How equipped are your employees to run this new saw? Are they already familiar with the operation of a bridge saw or would this be new to them? Do some of them have good technical abilities both with fabrication and math? Do any of them understand machinery, maintenance, and basic repair? Do they want a saw that is simpler to run or do they want the complexity and capability of a CNC saw? If so, do any of them have experience drawing and understand CAD/CAM programming? Do you use physical templates or laser (digital) templates? Some people are under the misunderstanding that a basic bridge saw cannot be programmed while a CNC saw can. That’s not entirely true. Yes, there are super basic bridge saws that can only cut the X axis and have to have the table rotated for Y axis cuts and they don’t miter. Most of these type saws cannot be programmed in any way. However, there are mid-range saws that, while they are not CNC saws, do have programmable features allowing you simply program in multiple cuts along one axis, say an initial cut to straighten out the slab edge, followed by a 4″ backsplash cut, then a 24″ countertop cut, another 24″ cut, and a final 4″ backsplash. It’s a great feature and allows you to cut with confidence knowing that the saw will cut those sizes precisely because you’ve programmed it that way. Finally, a CNC saw requires a digital file (DXF) in order to cut. This means you have to 1) send it a digital file from a templator or 2) the draw the file on the computer’s screen OR 3) have someone draw it on a computer then import it into the saw. Then, once the program is loaded – the operator has to define for the saw how to cut along that template, where to start, where to finish, etc.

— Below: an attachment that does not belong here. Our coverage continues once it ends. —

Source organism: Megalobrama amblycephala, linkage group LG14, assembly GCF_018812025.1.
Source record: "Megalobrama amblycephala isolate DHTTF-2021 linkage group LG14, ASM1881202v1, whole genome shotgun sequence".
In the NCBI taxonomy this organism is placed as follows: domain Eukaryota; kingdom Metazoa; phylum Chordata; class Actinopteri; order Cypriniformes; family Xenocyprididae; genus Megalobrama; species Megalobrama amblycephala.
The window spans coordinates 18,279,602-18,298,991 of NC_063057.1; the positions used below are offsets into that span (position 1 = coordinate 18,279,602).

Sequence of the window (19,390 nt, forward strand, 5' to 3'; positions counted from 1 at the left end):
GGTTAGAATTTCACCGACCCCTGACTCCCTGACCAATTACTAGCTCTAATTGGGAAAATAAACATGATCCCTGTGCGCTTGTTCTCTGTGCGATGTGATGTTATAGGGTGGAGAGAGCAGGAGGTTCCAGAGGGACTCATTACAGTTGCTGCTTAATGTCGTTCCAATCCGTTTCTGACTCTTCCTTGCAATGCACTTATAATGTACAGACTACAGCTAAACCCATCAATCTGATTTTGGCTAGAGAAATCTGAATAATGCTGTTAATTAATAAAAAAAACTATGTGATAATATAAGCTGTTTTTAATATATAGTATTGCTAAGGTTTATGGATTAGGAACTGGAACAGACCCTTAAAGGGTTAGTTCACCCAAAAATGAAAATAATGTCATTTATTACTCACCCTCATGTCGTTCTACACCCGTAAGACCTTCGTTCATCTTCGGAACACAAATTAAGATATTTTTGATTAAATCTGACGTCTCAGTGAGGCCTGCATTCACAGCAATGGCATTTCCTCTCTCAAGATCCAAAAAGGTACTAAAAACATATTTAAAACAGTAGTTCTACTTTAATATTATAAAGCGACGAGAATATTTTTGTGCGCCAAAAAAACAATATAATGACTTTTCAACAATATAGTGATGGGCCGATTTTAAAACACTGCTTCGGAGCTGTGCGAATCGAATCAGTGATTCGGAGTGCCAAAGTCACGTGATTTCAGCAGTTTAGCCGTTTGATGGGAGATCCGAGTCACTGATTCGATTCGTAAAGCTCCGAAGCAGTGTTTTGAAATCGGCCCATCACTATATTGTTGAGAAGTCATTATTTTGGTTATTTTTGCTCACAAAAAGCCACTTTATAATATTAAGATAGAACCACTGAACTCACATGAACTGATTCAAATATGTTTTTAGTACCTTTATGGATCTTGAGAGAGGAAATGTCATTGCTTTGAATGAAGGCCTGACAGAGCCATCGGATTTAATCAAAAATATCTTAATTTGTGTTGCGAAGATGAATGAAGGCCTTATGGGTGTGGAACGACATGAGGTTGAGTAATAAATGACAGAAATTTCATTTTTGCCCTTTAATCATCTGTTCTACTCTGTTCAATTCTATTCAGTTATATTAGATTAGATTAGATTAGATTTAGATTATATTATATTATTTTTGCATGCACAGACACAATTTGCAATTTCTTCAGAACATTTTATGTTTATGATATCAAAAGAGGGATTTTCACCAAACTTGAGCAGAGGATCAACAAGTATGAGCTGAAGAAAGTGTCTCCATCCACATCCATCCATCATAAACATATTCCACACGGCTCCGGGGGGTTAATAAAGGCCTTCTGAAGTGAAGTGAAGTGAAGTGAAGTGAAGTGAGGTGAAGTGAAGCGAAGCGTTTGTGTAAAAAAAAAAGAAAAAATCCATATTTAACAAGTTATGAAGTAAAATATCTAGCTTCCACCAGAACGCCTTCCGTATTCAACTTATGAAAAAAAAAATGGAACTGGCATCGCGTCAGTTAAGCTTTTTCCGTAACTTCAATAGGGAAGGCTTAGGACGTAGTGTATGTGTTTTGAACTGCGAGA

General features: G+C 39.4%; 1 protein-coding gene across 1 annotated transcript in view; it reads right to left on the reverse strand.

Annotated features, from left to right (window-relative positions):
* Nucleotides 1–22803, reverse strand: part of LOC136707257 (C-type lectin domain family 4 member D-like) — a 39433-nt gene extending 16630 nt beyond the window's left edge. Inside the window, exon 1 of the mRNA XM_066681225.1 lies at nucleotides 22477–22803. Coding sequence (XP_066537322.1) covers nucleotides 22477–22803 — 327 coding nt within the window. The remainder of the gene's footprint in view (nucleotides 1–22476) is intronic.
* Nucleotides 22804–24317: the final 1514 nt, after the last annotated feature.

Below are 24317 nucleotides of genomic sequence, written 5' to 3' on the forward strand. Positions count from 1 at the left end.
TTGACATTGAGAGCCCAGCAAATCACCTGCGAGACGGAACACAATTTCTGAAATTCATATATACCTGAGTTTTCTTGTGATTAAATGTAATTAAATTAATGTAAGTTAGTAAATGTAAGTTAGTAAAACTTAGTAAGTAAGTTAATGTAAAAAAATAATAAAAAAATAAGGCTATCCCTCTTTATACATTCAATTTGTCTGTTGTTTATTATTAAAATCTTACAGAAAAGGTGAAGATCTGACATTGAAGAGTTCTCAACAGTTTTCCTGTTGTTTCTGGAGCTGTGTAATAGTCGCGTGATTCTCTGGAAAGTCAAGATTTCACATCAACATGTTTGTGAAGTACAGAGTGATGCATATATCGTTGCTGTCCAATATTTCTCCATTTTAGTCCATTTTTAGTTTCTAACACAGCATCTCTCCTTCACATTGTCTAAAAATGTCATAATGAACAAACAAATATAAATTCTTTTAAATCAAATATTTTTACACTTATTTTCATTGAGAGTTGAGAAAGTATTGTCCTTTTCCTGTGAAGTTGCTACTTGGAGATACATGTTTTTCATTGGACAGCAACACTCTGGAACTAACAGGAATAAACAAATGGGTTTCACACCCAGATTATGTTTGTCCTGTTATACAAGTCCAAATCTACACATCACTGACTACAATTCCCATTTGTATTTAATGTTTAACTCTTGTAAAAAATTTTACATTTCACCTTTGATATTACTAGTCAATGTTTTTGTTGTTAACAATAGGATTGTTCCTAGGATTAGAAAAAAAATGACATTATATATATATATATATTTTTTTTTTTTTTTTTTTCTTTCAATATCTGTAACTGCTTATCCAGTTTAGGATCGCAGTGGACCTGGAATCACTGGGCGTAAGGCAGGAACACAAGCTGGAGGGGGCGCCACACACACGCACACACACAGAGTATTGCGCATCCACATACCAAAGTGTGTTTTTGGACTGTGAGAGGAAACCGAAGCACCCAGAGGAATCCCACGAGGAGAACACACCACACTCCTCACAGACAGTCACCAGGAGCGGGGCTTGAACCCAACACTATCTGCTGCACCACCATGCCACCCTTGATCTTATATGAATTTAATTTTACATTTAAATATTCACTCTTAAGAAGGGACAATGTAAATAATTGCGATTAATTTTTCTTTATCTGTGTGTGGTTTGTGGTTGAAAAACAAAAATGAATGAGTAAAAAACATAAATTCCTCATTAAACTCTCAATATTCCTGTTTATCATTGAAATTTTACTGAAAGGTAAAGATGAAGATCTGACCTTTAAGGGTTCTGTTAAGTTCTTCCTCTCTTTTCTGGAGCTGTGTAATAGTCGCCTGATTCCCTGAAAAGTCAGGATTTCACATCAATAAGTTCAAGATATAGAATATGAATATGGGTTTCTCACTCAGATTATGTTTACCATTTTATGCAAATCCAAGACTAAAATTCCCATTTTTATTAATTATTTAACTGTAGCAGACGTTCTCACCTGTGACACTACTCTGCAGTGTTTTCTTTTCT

Used or New?